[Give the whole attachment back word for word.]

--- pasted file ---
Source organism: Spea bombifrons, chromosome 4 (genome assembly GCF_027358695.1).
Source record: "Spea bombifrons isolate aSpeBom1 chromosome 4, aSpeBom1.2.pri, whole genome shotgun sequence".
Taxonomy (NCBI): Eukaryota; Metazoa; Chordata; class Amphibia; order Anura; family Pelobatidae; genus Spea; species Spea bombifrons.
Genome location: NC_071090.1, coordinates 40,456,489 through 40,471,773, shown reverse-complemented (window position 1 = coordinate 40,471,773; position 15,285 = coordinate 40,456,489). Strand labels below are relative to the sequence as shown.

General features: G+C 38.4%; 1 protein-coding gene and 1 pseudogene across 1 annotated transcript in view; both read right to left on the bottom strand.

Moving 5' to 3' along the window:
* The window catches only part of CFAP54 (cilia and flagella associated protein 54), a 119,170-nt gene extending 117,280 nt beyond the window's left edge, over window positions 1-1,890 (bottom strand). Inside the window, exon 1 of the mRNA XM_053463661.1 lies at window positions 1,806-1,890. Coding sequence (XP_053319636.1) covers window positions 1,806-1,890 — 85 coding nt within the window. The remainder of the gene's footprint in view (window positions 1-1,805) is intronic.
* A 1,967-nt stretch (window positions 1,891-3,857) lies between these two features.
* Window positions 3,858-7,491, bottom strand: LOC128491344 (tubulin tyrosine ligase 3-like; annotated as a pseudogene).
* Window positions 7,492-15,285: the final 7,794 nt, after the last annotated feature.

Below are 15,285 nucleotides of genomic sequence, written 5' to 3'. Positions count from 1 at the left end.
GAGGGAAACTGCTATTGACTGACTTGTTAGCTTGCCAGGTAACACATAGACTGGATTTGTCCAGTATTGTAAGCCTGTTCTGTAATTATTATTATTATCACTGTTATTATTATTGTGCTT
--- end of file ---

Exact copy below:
Source organism: Spea bombifrons, chromosome 4 (genome assembly GCF_027358695.1).
Source record: "Spea bombifrons isolate aSpeBom1 chromosome 4, aSpeBom1.2.pri, whole genome shotgun sequence".
Taxonomy (NCBI): Eukaryota; Metazoa; Chordata; class Amphibia; order Anura; family Pelobatidae; genus Spea; species Spea bombifrons.
Genome location: NC_071090.1, coordinates 40,456,489 through 40,471,773, shown reverse-complemented (window position 1 = coordinate 40,471,773; position 15,285 = coordinate 40,456,489). Strand labels below are relative to the sequence as shown.

General features: G+C 38.4%; 1 protein-coding gene and 1 pseudogene across 1 annotated transcript in view; both read right to left on the bottom strand.

Moving 5' to 3' along the window:
* The window catches only part of CFAP54 (cilia and flagella associated protein 54), a 119,170-nt gene extending 117,280 nt beyond the window's left edge, over window positions 1-1,890 (bottom strand). Inside the window, exon 1 of the mRNA XM_053463661.1 lies at window positions 1,806-1,890. Coding sequence (XP_053319636.1) covers window positions 1,806-1,890 — 85 coding nt within the window. The remainder of the gene's footprint in view (window positions 1-1,805) is intronic.
* A 1,967-nt stretch (window positions 1,891-3,857) lies between these two features.
* Window positions 3,858-7,491, bottom strand: LOC128491344 (tubulin tyrosine ligase 3-like; annotated as a pseudogene).
* Window positions 7,492-15,285: the final 7,794 nt, after the last annotated feature.

Below are 15,285 nucleotides of genomic sequence, written 5' to 3'. Positions count from 1 at the left end.
GAGGGAAACTGCTATTGACTGACTTGTTAGCTTGCCAGGTAACACATAGACTGGATTTGTCCAGTATTGTAAGCCTGTTCTGTAATTATTATTATTATCACTGTTATTATTATTGTGCTT